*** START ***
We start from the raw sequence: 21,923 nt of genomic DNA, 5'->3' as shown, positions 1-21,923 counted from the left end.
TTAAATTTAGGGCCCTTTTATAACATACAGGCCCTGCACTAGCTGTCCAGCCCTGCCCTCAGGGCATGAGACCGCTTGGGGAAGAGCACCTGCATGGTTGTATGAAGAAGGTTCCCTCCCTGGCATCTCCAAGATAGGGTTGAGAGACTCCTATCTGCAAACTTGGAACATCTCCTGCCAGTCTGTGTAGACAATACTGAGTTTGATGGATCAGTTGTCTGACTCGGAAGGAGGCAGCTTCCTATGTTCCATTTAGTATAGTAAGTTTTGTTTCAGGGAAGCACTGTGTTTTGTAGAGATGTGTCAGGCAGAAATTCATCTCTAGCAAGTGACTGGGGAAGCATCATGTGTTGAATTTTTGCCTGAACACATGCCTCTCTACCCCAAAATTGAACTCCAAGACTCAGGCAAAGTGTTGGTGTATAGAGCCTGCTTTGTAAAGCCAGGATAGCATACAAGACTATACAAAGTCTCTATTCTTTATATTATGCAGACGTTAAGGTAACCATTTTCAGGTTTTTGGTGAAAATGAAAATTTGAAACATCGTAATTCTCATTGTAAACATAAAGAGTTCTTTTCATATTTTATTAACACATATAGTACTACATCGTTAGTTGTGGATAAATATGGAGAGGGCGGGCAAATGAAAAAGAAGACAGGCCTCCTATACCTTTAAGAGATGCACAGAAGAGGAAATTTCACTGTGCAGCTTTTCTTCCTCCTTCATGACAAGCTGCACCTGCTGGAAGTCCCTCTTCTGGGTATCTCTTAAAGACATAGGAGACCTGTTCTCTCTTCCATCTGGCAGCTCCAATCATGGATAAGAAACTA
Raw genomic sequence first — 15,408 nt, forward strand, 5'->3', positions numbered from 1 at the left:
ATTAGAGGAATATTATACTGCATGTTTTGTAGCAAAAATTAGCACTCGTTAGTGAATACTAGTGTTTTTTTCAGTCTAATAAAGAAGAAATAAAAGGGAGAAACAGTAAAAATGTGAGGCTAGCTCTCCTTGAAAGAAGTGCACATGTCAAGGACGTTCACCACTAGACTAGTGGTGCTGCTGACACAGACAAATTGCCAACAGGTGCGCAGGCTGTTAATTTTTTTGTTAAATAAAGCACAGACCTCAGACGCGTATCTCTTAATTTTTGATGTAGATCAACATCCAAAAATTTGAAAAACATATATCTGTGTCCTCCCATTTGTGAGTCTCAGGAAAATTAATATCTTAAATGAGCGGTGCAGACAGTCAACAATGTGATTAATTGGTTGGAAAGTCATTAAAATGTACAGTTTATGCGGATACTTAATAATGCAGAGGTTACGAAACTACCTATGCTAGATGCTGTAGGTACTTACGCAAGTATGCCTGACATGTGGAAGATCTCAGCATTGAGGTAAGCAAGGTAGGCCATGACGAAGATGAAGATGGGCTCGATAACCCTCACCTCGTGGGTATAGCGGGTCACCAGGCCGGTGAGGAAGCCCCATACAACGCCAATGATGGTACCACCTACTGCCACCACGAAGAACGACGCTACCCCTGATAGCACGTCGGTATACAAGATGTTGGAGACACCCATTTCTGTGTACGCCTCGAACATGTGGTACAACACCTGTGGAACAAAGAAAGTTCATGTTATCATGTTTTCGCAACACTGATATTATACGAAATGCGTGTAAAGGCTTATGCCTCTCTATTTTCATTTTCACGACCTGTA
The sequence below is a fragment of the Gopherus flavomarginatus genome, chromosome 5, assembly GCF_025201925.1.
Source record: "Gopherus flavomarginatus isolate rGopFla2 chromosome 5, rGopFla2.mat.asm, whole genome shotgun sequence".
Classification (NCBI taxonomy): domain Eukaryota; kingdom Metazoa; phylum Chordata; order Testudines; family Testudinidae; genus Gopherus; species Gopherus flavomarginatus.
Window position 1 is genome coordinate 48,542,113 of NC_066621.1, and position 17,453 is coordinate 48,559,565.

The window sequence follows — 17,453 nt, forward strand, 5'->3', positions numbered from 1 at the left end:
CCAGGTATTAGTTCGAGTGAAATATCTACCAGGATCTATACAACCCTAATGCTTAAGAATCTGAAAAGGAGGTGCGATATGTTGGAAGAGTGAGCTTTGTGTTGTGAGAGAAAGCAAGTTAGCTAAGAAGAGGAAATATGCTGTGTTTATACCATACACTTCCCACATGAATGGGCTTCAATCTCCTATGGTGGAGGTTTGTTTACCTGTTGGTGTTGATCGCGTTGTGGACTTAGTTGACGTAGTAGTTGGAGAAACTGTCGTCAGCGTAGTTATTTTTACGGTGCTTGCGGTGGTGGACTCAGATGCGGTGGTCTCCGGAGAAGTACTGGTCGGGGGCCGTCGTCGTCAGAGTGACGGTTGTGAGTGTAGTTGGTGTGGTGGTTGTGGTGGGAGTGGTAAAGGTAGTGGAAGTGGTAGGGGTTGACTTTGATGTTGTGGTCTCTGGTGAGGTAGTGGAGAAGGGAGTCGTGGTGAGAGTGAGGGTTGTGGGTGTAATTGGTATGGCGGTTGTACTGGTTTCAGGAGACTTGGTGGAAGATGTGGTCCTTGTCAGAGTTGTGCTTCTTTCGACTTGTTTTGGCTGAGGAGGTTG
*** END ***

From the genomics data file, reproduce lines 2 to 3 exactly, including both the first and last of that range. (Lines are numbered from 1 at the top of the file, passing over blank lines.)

TTAAATTTAGGGCCCTTTTATAACATACAGGCCCTGCACTAGCTGTCCAGCCCTGCCCTCAGGGCATGAGACCGCTTGGGGAAGAGCACCTGCATGGTTGTATGAAGAAGGTTCCCTCCCTGGCATCTCCAAGATAGGGTTGAGAGACTCCTATCTGCAAACTTGGAACATCTCCTGCCAGTCTGTGTAGACAATACTGAGTTTGATGGATCAGTTGTCTGACTCGGAAGGAGGCAGCTTCCTATGTTCCATTTAGTATAGTAAGTTTTGTTTCAGGGAAGCACTGTGTTTTGTAGAGATGTGTCAGGCAGAAATTCATCTCTAGCAAGTGACTGGGGAAGCATCATGTGTTGAATTTTTGCCTGAACACATGCCTCTCTACCCCAAAATTGAACTCCAAGACTCAGGCAAAGTGTTGGTGTATAGAGCCTGCTTTGTAAAGCCAGGATAGCATACAAGACTATACAAAGTCTCTATTCTTTATATTATGCAGACGTTAAGGTAACCATTTTCAGGTTTTTGGTGAAAATGAAAATTTGAAACATCGTAATTCTCATTGTAAACATAAAGAGTTCTTTTCATATTTTATTAACACATATAGTACTACATCGTTAGTTGTGGATAAATATGGAGAGGGCGGGCAAATGAAAAAGAAGACAGGCCTCCTATACCTTTAAGAGATGCACAGAAGAGGAAATTTCACTGTGCAGCTTTTCTTCCTCCTTCATGACAAGCTGCACCTGCTGGAAGTCCCTCTTCTGGGTATCTCTTAAAGACATAGGAGACCTGTTCTCTCTTCCATCTGGCAGCTCCAATCATGGATAAGAAACTA
Raw genomic sequence first — 15,408 nt, forward strand, 5'->3', positions numbered from 1 at the left: